Guidance, paras B17-B28).

   Other AASB 7 disclosures not previously required under AASB 130 or AASB 132
   include:

      the carrying amount for each AASB 139 category of financial assets and liabilities
       (AASB 7, para 8). Previously, AASB 132 only required this information for financial
       assets and liabilities at fair value through profit or loss.

      credit risk information about loans or receivables and financial liabilities designated at
       fair value through profit or loss, including disclosure of the amount of the change in
       fair value attributable to changes in credit risk and the method used to determine the
       amount of the change (AASB 7, paras 9 - 11).

      a reconciliation of changes in any allowance accounts for credit losses for each class
       of financial assets (AASB 7, para 16).

      disclosure of the net gains or net losses on all classes of financial instruments (AASB
       7, para 20(a)). Previously, AASB 132 only required the information for financial
       instruments at fair value through profit or loss and available for sale financial assets.

      disclosure of fee income and expense from financial instruments not at fair value
       through profit or loss and trust and other fiduciary activities (AASB 7, para 20(c))
       Previously, this information was only required for financial institutions.

      additional disclosures regarding gains or losses on fair value hedges and for cash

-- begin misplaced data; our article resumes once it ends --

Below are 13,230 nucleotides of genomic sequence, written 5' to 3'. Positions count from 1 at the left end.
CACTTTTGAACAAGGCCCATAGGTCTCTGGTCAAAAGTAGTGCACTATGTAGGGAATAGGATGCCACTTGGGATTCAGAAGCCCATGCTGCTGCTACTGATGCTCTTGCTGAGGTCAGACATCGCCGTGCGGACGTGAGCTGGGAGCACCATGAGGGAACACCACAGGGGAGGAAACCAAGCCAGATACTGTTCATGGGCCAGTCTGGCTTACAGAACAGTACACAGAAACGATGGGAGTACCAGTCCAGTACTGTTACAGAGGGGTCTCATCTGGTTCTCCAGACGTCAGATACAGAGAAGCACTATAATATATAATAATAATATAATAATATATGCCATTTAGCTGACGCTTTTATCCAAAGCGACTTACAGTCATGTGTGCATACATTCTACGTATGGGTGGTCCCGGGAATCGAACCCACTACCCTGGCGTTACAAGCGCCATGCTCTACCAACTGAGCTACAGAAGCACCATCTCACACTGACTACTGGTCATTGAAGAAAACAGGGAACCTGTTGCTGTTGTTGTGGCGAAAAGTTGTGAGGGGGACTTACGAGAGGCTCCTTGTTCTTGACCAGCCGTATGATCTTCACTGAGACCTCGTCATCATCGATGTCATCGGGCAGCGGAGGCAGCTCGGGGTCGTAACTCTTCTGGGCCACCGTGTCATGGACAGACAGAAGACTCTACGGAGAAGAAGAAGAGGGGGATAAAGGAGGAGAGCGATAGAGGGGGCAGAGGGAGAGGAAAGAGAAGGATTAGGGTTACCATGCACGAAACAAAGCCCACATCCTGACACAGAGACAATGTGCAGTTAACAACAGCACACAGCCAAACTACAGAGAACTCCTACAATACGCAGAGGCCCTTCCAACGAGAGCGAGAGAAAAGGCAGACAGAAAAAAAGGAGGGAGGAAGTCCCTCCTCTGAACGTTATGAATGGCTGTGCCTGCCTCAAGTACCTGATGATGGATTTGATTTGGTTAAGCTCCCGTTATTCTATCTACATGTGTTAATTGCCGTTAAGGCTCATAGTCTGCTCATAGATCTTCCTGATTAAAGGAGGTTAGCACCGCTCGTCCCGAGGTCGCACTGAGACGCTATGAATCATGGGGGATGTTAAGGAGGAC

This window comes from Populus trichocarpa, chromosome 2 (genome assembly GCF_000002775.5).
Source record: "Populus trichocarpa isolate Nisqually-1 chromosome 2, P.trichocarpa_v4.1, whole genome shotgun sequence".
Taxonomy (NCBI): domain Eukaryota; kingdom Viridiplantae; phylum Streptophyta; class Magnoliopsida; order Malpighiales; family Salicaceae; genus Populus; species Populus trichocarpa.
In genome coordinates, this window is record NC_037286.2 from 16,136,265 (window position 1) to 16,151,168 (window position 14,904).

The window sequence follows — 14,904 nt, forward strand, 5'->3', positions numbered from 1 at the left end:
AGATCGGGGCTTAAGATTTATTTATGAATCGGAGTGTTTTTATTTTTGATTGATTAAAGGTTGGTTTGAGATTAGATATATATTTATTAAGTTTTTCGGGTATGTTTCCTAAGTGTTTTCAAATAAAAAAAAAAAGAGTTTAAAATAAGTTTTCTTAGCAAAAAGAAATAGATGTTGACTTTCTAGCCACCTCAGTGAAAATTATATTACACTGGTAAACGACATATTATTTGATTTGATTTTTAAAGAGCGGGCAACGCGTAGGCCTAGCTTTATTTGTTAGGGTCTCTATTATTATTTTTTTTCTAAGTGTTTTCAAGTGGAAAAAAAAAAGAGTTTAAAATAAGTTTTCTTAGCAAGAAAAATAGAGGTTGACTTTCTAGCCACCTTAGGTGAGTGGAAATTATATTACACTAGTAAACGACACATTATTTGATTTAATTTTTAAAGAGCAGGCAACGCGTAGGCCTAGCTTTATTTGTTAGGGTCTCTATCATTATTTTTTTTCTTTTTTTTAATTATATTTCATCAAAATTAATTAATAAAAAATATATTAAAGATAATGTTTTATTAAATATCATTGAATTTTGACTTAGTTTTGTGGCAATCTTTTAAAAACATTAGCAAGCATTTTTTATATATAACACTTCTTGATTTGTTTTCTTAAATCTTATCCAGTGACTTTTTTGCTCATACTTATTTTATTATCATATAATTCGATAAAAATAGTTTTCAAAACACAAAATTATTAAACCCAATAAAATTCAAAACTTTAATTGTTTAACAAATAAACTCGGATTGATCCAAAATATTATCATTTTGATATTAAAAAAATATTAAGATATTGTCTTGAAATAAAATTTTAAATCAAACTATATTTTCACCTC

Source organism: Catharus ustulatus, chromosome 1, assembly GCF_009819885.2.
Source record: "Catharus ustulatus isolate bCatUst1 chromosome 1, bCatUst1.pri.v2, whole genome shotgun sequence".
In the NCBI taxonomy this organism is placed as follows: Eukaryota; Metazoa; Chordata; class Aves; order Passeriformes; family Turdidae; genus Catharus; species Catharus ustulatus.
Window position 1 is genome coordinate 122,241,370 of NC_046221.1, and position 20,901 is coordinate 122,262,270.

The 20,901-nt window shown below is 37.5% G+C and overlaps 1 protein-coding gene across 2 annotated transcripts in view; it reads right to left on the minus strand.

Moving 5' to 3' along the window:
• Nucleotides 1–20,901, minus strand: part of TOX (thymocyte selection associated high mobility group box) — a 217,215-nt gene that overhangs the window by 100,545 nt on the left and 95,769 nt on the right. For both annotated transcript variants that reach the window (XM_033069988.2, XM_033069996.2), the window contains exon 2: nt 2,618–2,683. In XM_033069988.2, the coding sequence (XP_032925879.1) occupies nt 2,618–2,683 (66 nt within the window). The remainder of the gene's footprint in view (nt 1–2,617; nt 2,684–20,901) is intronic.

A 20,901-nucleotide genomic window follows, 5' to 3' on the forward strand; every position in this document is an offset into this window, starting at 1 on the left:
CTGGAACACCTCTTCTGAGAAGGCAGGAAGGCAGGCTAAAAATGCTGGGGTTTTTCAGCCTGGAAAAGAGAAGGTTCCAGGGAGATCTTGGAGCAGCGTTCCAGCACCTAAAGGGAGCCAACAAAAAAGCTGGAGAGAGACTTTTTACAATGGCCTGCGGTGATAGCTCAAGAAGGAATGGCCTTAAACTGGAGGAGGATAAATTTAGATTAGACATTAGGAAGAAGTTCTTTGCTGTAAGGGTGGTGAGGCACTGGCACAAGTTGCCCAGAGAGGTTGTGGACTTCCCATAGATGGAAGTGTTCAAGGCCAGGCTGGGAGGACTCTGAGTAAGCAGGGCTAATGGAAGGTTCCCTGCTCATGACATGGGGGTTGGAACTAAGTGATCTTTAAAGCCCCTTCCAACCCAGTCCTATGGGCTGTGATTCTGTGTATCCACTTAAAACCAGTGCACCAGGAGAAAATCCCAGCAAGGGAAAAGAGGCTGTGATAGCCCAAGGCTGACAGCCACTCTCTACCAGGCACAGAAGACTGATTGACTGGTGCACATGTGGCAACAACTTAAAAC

flow hedges, the ineffectiveness recognised in profit or loss (AASB 7, para 24).


1.3. Application of AASB 7

AASB 7 – Financial Instruments: Disclosures has been lying dormant since its release
during the 06/07 financial year – due to an application date that only “kicked in” for the 07/08
Financial Year.

Accordingly, with the 07/08 end of year financial reports all but upon everyone, AASB 7 has
“come into its own” through its first application!!

As can be determined from its Australian Accounting Standard numbering, AASB 7 relates
to the International Financial Reporting Standard IFRS 7 of the same name, and reflects a
“new” International standard - “new” is in inverted comma’s because in fact it reflects partly
new disclosure requirements and also previous requirements that have been taken from the
existing AASB 130 – Disclosures in the Financial Statements of Banks & similar
Institutions and AASB 132 – Financial Instruments: Disclosure and Presentation.




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       AASB 7 – Financial Instruments: Disclosures

2. Objectives of AASB 7:
AASB 7 is purely a disclosure standard with the intention to permit users to understand &
appreciate:

   (i) the “significance of financial instruments for the entity’s financial position and
          performance”,

   (ii) the “nature & extent of risks arising from financial instruments”, and

   (iii) “how the entity manages those risks”

by requiring the reporting entity to provide certain information within its financial reports.


3. Applicability of AASB 7:
The Standard applies to ALL General Purpose Financial Reports and/or Financial Reports
that are held out to be General Purpose Financial Reports and with no specific exclusions
available to not-for-profit entities, Local Government (in producing end of year General
Purpose Financial Reports) is therefore required to apply AASB 7.

As is the “norm” with applying all Australian Accounting Standards – both existing ones and
the future AIFRS’s – the requirements of this standard is to be complied with where the
information resulting from the application of AASB 7 is material – ie. if an omission,
misstatement or non-disclosure of the AASB’s requirements has the potential to (i) influence